One choice is heaven, which is attained by recognizing oneself as an undeserving sinner that God loved so much that He stepped into time and space as a man, lived the sinless life God’s justice demands, and paid the penalty due for sin on behalf of sinful humanity.

To accept the pardon extended, one must repent of one’s sins and trust Jesus to keep them and preserve them whole into the next life. 

Or they can choose to stand before the Judge the way they are, like my friend, who would rather take his chances in hell.   But it is the individual that chooses – not God. 

God’s choice was to die — so we wouldn’t have to.

This Letter was written by Jack Kinsella on June 28, 2011

A Man With Two Watches. . .

A Man With Two Watches. . .
Vol: 22 Issue: 24 Monday, April 24, 2017

I was asked by a reader to comment on a new version of the Bible and some of the claims being made by its publishers.  In its sales pitch, it made a number of theological assertions that my correspondent found confusing.

What caught my eye first, even before reading the sales pitch, was the menu bar across the top.  In particular, the button marked “author”.

Curious, I clicked on it, expecting to see some representation of God.  Instead, the website displayed a pleasant-looking man named Fred. R. Coulter.  No doubt Rev. Coulter is one brilliant guy.  His bio certainly indicates that.

But if Reverend Coulter is the author, then we already have a theological problem with calling this work a “Bible”.

Rev. Coulter attempts to address that problem under the “Purpose” button.

According to the website, the reason for a new translation is that the old ones were corrupted by the translation committees who redivided the original 49 Books and assembled the books out-of-order.

The purpose claimed for the “Bible in It’s Original Order” is to restore the true Word of God to the English-speaking world after 400 years of error.

According to the website, previous translation committees were motivated by,

“[C]arnal-minded, special interest groups—who desire to make the Bible conform to a particular political, sexist or ecumenical religious agenda—than in accurately translating the Word of God.”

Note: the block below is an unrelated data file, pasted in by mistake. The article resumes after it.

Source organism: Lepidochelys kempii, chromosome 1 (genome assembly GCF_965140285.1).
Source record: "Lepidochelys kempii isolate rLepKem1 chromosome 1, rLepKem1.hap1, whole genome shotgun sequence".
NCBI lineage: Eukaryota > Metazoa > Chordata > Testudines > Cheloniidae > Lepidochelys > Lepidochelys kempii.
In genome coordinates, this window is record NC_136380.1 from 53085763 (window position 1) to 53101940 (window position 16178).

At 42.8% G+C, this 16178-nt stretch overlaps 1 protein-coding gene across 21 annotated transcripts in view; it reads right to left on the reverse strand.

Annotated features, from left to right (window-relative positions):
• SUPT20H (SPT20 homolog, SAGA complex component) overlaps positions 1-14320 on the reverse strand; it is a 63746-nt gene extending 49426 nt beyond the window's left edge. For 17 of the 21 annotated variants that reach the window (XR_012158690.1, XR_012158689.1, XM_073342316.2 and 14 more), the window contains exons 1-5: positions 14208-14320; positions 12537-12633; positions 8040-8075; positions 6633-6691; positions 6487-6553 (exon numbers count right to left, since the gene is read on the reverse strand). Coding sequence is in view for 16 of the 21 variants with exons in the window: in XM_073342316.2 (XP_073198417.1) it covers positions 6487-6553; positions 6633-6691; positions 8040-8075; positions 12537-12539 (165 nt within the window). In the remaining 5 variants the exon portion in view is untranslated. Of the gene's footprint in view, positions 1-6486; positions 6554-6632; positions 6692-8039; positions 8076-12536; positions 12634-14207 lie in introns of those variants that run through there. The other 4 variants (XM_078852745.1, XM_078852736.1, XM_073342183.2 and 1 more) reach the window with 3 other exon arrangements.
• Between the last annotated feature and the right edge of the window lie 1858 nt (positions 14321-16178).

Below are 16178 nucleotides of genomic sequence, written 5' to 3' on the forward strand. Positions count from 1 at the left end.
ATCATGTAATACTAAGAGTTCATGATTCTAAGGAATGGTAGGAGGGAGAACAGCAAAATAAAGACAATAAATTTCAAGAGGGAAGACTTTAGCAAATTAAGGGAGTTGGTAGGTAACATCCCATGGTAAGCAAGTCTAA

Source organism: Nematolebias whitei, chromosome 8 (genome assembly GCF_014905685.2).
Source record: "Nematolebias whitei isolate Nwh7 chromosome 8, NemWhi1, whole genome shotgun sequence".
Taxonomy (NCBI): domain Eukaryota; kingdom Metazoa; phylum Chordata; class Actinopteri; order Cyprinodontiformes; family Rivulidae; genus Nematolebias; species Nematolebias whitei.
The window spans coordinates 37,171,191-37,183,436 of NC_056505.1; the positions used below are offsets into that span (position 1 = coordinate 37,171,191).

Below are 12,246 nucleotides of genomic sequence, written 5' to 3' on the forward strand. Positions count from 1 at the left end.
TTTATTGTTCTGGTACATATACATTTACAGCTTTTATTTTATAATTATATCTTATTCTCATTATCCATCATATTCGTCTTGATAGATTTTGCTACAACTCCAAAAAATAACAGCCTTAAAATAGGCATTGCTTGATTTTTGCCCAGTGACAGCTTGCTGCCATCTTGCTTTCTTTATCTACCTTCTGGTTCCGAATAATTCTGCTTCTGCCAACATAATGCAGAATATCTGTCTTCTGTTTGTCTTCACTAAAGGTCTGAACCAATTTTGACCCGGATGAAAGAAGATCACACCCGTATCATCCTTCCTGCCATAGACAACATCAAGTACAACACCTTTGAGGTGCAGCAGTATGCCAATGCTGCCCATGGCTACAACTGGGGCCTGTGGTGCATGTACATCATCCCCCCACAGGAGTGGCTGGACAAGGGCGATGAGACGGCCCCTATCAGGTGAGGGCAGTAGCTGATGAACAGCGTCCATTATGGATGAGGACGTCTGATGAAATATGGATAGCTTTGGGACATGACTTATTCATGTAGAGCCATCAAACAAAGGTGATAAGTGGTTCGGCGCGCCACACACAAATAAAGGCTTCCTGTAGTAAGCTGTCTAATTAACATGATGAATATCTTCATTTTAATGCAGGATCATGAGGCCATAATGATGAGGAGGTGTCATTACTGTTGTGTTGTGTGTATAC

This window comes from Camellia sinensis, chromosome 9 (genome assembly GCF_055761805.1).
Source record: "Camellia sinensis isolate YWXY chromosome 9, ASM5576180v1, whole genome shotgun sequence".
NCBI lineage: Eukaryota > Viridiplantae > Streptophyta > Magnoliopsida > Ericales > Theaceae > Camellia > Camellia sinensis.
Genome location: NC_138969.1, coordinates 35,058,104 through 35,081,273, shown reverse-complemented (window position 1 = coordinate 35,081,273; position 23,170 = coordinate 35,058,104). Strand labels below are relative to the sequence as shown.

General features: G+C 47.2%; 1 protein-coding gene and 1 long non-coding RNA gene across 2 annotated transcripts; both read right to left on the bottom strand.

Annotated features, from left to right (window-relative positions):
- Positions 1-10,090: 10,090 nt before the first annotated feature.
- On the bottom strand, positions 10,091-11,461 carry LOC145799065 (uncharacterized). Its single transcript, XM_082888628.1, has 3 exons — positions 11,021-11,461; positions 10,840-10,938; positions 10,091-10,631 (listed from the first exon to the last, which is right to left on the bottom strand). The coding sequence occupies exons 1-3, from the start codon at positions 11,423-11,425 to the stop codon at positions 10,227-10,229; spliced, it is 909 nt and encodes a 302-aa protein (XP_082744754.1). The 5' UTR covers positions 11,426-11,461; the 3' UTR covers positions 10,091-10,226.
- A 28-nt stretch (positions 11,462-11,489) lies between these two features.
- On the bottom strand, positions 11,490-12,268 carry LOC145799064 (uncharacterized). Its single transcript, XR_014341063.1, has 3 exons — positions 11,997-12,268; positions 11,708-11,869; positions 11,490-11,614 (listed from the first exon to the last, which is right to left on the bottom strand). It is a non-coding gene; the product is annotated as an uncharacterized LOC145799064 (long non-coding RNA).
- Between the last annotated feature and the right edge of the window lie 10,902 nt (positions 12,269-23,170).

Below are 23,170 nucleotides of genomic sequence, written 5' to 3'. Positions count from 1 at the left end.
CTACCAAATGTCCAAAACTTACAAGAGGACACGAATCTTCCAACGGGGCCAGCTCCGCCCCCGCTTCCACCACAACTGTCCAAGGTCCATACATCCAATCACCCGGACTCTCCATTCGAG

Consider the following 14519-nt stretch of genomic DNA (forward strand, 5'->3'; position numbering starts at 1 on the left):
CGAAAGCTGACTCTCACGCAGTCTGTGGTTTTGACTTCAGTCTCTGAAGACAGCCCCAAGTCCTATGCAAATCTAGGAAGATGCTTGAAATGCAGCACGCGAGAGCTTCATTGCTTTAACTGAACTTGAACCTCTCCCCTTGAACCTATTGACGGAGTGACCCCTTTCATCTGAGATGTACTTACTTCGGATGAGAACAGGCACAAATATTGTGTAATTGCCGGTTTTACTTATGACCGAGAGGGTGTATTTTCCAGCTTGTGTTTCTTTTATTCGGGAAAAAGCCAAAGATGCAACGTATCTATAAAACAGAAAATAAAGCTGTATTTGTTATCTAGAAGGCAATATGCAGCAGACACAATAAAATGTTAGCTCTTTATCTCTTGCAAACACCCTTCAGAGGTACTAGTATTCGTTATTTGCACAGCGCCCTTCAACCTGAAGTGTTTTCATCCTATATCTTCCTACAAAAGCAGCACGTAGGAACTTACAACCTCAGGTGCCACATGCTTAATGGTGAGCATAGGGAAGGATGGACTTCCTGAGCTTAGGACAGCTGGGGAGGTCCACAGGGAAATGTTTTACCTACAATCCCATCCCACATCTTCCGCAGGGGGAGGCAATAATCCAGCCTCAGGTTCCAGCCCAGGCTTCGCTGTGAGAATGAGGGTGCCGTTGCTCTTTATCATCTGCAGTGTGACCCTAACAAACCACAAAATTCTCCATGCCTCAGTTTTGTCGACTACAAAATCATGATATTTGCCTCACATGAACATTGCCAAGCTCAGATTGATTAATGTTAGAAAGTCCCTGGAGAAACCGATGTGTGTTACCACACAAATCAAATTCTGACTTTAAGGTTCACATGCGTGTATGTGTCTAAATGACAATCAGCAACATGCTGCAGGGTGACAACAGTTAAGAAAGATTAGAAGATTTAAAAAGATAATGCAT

In the case of some translations, particularly the modern politically-correct versions, I have to agree.  But that is only when compared to the earlier out-of-order 66-book versions.

The “Restoring the Original Bible” presents the Bible as 49 books assembled in the order in which they were written.  And the author doesn’t present his work as a commentary on the Bible.

He says it is the most trustworthy of all existing Bibles, which he also says contain all manner of copyist errors and mistranslated words.

He also gives a few examples of mistranslations and explains all the copyist errors in his 1st Edition that have been corrected in the second.

Rev Coulter didn’t retranslate the Scriptures from the originals the old fashioned way, by scholarly consensus under rigorous oversight.  That’s why he says the old versions were flawed.

Instead, Rev. Coulter proudly proclaims he retranslated it all by himself, producing, in his words, “a translation [that] far surpasses the standards of many recent English translations and has indeed fulfilled the requirements for a faithful translation.”

Rev. Coulter says his new translation focuses on five key areas:

1) Accurately conveying the meaning of the words of the original text;

2) Phrasing that accurately expresses the thoughts of the original writers;

3) An understanding of Hebrew and Greek idioms—which cannot be translated literally, but must be translated according to their cultural and historical usage;

4) Punctuation that is honest to the original meaning; and,

5) The careful insertion of words (in italics) to clarify the meaning.

By the time I finished reading the purpose section, I found enough red flags to furnish a construction site.  And I hadn’t even gotten to the sales pitch yet.

The sales pitch repeatedly calls it a “Bible” in spite of the proud claim of authorship by Rev. Coulter.  It presents itself as the authoritative Word of God, more faithfully translated than previous versions.

The reason that this version is more faithfully translated, if we are to accept the claims of the website, is because Rev. Coulter was more faithful to the Word of God than were the previous translation committees. Again, according to . . . Reverend Coulter.

Unlike the other versions, his version “combines current scholarship with the latest in archeological findings—yet, it is free from the influence of religious tradition and presupposition.”

But if I had to choose which was the biggest theological challenge presented by the “Holy Bible in the Original Order” I think it would be the following statement , that appears just before the “Order Now” button on the website.

“The Holy Bible In Its Original Order is designed to lead the believer to the unadulterated truth of the Old and New Testament Scriptures and into the “faith once delivered” by Jesus Christ and the original apostles.”


I understand how advertising works — Billy Mays was among my favorite all-time pitchmen.  If you are trying to sell something, it HAS to be better than the best, even if what you are selling is muffler repair putty repackaged as “Mighty Putty” at twice the cost.

But the Bible is not Mighty Putty and it is unfortunate that Reverend Coulter is selling it as a Bible, let alone a “new and improved version” of the original, as certified by, er, Reverend Coulter.

By definition, if this new version is the “unadulterated truth” then the old versions contained “adulterated truth.”